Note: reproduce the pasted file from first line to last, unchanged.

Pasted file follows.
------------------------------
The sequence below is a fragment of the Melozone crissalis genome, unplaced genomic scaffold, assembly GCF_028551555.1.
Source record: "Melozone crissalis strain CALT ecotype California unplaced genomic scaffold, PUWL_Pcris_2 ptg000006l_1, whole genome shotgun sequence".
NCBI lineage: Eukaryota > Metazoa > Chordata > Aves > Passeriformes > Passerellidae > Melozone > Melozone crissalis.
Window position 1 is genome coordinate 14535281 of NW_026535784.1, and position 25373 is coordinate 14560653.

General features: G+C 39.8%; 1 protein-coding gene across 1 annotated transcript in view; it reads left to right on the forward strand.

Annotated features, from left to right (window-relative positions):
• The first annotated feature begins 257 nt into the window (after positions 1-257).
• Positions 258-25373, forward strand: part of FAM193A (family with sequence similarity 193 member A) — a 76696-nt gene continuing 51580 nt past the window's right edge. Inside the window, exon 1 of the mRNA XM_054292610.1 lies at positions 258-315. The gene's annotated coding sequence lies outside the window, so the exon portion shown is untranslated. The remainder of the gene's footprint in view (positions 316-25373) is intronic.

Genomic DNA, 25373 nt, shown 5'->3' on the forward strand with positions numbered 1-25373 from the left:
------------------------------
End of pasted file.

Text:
The sequence below is a fragment of the Melozone crissalis genome, unplaced genomic scaffold, assembly GCF_028551555.1.
Source record: "Melozone crissalis strain CALT ecotype California unplaced genomic scaffold, PUWL_Pcris_2 ptg000006l_1, whole genome shotgun sequence".
NCBI lineage: Eukaryota > Metazoa > Chordata > Aves > Passeriformes > Passerellidae > Melozone > Melozone crissalis.
Window position 1 is genome coordinate 14535281 of NW_026535784.1, and position 25373 is coordinate 14560653.

General features: G+C 39.8%; 1 protein-coding gene across 1 annotated transcript in view; it reads left to right on the forward strand.

Annotated features, from left to right (window-relative positions):
• The first annotated feature begins 257 nt into the window (after positions 1-257).
• Positions 258-25373, forward strand: part of FAM193A (family with sequence similarity 193 member A) — a 76696-nt gene continuing 51580 nt past the window's right edge. Inside the window, exon 1 of the mRNA XM_054292610.1 lies at positions 258-315. The gene's annotated coding sequence lies outside the window, so the exon portion shown is untranslated. The remainder of the gene's footprint in view (positions 316-25373) is intronic.

Genomic DNA, 25373 nt, shown 5'->3' on the forward strand with positions numbered 1-25373 from the left: